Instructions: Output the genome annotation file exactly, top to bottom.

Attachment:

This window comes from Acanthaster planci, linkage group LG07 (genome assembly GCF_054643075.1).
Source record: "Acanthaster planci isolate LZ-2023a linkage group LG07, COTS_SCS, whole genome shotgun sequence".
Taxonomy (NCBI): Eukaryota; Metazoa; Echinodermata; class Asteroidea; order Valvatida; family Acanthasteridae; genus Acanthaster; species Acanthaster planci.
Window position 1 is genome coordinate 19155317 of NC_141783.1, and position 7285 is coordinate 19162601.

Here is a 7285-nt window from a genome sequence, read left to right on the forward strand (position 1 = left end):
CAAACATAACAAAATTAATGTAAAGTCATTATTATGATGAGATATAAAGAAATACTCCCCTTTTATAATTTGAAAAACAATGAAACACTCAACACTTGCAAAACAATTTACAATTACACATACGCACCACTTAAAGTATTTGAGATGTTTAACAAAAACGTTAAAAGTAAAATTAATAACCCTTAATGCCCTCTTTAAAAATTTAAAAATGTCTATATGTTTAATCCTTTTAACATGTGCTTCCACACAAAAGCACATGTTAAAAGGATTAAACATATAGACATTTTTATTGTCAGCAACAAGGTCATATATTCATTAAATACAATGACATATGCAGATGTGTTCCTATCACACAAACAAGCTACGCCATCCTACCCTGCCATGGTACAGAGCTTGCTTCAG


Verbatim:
This window comes from Acanthaster planci, linkage group LG07 (genome assembly GCF_054643075.1).
Source record: "Acanthaster planci isolate LZ-2023a linkage group LG07, COTS_SCS, whole genome shotgun sequence".
Taxonomy (NCBI): Eukaryota; Metazoa; Echinodermata; class Asteroidea; order Valvatida; family Acanthasteridae; genus Acanthaster; species Acanthaster planci.
Window position 1 is genome coordinate 19155317 of NC_141783.1, and position 7285 is coordinate 19162601.

Here is a 7285-nt window from a genome sequence, read left to right on the forward strand (position 1 = left end):
CAAACATAACAAAATTAATGTAAAGTCATTATTATGATGAGATATAAAGAAATACTCCCCTTTTATAATTTGAAAAACAATGAAACACTCAACACTTGCAAAACAATTTACAATTACACATACGCACCACTTAAAGTATTTGAGATGTTTAACAAAAACGTTAAAAGTAAAATTAATAACCCTTAATGCCCTCTTTAAAAATTTAAAAATGTCTATATGTTTAATCCTTTTAACATGTGCTTCCACACAAAAGCACATGTTAAAAGGATTAAACATATAGACATTTTTATTGTCAGCAACAAGGTCATATATTCATTAAATACAATGACATATGCAGATGTGTTCCTATCACACAAACAAGCTACGCCATCCTACCCTGCCATGGTACAGAGCTTGCTTCAG